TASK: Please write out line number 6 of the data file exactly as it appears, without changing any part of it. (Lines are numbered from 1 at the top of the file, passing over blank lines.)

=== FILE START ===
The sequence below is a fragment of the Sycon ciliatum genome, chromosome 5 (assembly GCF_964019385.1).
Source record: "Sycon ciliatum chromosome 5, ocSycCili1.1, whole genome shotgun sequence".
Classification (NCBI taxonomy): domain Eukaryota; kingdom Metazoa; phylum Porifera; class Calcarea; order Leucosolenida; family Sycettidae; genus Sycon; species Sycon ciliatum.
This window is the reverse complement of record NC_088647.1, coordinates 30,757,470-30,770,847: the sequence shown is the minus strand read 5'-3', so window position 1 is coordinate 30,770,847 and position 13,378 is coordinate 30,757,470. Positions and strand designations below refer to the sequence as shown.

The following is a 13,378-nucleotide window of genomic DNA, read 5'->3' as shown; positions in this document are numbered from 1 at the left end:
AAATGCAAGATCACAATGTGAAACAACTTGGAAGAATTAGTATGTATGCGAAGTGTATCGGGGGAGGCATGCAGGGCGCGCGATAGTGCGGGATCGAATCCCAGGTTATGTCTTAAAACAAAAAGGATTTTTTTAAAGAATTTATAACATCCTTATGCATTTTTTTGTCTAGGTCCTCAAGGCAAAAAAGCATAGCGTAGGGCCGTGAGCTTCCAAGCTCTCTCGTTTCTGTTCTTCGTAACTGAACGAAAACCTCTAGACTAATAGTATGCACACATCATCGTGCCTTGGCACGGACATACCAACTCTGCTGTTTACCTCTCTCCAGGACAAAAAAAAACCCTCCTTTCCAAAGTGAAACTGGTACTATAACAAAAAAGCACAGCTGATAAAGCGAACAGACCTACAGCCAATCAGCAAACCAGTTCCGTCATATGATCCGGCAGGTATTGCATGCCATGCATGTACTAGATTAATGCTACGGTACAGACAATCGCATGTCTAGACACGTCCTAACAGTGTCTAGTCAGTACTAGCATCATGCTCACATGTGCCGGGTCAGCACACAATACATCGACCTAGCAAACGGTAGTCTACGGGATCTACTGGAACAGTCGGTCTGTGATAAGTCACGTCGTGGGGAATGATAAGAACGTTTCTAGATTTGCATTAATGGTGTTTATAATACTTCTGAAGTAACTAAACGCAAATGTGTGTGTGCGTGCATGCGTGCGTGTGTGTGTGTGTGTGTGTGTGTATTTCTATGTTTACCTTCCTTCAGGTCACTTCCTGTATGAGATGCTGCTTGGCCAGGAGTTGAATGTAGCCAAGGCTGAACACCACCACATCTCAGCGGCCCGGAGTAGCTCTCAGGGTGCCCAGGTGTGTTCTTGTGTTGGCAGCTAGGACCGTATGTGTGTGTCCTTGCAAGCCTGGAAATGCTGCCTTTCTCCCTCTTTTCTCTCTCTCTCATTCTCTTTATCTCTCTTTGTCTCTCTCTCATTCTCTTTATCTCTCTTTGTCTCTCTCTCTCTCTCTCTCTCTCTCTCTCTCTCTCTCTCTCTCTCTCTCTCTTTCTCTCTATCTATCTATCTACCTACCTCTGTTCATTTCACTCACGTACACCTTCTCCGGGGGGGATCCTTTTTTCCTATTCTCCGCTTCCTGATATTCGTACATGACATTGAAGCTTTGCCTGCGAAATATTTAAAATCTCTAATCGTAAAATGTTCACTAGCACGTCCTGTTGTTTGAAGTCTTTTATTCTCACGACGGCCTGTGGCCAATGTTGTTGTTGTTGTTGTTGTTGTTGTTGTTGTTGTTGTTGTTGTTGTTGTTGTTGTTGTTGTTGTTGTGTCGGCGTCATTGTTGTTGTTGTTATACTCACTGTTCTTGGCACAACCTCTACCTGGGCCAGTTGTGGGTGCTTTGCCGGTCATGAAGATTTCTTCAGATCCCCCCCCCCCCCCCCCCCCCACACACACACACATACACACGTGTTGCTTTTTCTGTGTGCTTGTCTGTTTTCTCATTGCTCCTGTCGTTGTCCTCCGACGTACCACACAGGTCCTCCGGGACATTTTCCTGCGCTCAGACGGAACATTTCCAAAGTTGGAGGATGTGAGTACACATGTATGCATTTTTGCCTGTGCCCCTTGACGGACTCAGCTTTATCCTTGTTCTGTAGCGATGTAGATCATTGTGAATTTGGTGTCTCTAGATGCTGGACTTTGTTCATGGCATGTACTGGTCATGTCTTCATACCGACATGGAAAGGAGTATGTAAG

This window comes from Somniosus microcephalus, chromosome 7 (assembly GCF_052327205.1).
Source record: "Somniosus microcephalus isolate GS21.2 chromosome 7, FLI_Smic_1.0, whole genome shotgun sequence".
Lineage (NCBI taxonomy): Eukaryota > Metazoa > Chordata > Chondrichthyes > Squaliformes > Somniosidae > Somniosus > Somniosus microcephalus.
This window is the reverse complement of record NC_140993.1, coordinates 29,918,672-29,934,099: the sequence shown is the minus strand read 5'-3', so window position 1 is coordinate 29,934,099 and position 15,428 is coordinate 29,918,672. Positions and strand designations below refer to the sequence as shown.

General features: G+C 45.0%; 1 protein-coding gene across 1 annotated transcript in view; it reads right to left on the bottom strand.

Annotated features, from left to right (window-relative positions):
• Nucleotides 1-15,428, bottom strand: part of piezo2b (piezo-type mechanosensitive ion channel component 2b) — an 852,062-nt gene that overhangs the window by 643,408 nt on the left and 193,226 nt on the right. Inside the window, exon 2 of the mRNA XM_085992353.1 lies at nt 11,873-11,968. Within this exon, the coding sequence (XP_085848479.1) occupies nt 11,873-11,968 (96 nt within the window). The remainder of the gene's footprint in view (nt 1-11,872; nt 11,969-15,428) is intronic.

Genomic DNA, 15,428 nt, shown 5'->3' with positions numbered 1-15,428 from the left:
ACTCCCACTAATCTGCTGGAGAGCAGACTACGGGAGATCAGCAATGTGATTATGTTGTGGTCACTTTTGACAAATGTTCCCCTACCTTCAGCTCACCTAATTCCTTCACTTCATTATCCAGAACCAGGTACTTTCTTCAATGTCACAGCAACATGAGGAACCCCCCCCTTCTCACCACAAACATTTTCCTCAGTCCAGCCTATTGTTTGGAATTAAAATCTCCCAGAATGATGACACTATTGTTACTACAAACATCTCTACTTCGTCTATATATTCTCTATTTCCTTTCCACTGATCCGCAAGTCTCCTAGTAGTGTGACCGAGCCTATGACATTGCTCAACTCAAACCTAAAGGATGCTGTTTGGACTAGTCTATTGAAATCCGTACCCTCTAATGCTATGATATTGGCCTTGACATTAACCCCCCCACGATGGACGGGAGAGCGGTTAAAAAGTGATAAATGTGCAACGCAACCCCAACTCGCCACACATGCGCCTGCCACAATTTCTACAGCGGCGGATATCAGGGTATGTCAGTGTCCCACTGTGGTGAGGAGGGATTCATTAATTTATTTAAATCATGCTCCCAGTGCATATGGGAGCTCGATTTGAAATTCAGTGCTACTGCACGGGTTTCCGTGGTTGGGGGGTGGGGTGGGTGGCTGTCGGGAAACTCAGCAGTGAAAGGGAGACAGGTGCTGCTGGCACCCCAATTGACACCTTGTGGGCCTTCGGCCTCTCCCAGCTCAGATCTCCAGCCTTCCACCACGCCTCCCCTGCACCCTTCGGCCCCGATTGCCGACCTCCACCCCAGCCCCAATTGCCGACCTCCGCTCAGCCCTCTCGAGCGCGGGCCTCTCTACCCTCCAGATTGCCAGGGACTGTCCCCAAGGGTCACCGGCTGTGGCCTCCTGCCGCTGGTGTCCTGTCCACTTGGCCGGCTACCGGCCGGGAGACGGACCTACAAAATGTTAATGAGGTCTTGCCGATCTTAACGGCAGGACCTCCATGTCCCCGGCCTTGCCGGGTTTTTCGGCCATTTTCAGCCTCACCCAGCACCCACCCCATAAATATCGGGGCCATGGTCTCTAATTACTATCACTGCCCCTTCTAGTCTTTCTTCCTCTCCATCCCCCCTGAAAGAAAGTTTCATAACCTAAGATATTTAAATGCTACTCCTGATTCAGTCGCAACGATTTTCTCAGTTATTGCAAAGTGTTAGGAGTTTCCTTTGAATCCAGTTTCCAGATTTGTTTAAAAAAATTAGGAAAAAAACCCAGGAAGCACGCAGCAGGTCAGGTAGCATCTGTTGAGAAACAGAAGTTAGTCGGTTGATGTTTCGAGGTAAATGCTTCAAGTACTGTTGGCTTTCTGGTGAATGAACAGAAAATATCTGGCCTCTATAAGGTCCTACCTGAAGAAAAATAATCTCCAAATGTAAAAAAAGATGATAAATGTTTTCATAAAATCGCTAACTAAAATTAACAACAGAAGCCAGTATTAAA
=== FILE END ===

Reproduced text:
AAATGCAAGATCACAATGTGAAACAACTTGGAAGAATTAGTATGTATGCGAAGTGTATCGGGGGAGGCATGCAGGGCGCGCGATAGTGCGGGATCGAATCCCAGGTTATGTCTTAAAACAAAAAGGATTTTTTTAAAGAATTTATAACATCCTTATGCATTTTTTTGTCTAGGTCCTCAAGGCAAAAAAGCATAGCGTAGGGCCGTGAGCTTCCAAGCTCTCTCGTTTCTGTTCTTCGTAACTGAACGAAAACCTCTAGACTAATAGTATGCACACATCATCGTGCCTTGGCACGGACATACCAACTCTGCTGTTTACCTCTCTCCAGGACAAAAAAAAACCCTCCTTTCCAAAGTGAAACTGGTACTATAACAAAAAAGCACAGCTGATAAAGCGAACAGACCTACAGCCAATCAGCAAACCAGTTCCGTCATATGATCCGGCAGGTATTGCATGCCATGCATGTACTAGATTAATGCTACGGTACAGACAATCGCATGTCTAGACACGTCCTAACAGTGTCTAGTCAGTACTAGCATCATGCTCACATGTGCCGGGTCAGCACACAATACATCGACCTAGCAAACGGTAGTCTACGGGATCTACTGGAACAGTCGGTCTGTGATAAGTCACGTCGTGGGGAATGATAAGAACGTTTCTAGATTTGCATTAATGGTGTTTATAATACTTCTGAAGTAACTAAACGCAAATGTGTGTGTGCGTGCATGCGTGCGTGTGTGTGTGTGTGTGTGTGTGTATTTCTATGTTTACCTTCCTTCAGGTCACTTCCTGTATGAGATGCTGCTTGGCCAGGAGTTGAATGTAGCCAAGGCTGAACACCACCACATCTCAGCGGCCCGGAGTAGCTCTCAGGGTGCCCAGGTGTGTTCTTGTGTTGGCAGCTAGGACCGTATGTGTGTGTCCTTGCAAGCCTGGAAATGCTGCCTTTCTCCCTCTTTTCTCTCTCTCTCATTCTCTTTATCTCTCTTTGTCTCTCTCTCATTCTCTTTATCTCTCTTTGTCTCTCTCTCTCTCTCTCTCTCTCTCTCTCTCTCTCTCTCTCTCTCTCTCTCTTTCTCTCTATCTATCTATCTACCTACCTCTGTTCATTTCACTCACGTACACCTTCTCCGGGGGGGATCCTTTTTTCCTATTCTCCGCTTCCTGATATTCGTACATGACATTGAAGCTTTGCCTGCGAAATATTTAAAATCTCTAATCGTAAAATGTTCACTAGCACGTCCTGTTGTTTGAAGTCTTTTATTCTCACGACGGCCTGTGGCCAATGTTGTTGTTGTTGTTGTTGTTGTTGTTGTTGTTGTTGTTGTTGTTGTTGTTGTTGTTGTTGTTGTTGTGTCGGCGTCATTGTTGTTGTTGTTATACTCACTGTTCTTGGCACAACCTCTACCTGGGCCAGTTGTGGGTGCTTTGCCGGTCATGAAGATTTCTTCAGATCCCCCCCCCCCCCCCCCCCCCACACACACACACATACACACGTGTTGCTTTTTCTGTGTGCTTGTCTGTTTTCTCATTGCTCCTGTCGTTGTCCTCCGACGTACCACACAGGTCCTCCGGGACATTTTCCTGCGCTCAGACGGAACATTTCCAAAGTTGGAGGATGTGAGTACACATGTATGCATTTTTGCCTGTGCCCCTTGACGGACTCAGCTTTATCCTTGTTCTGTAGCGATGTAGATCATTGTGAATTTGGTGTCTCTAGATGCTGGACTTTGTTCATGGCATGTACTGGTCATGTCTTCATACCGACATGGAAAGGAGTATGTAAG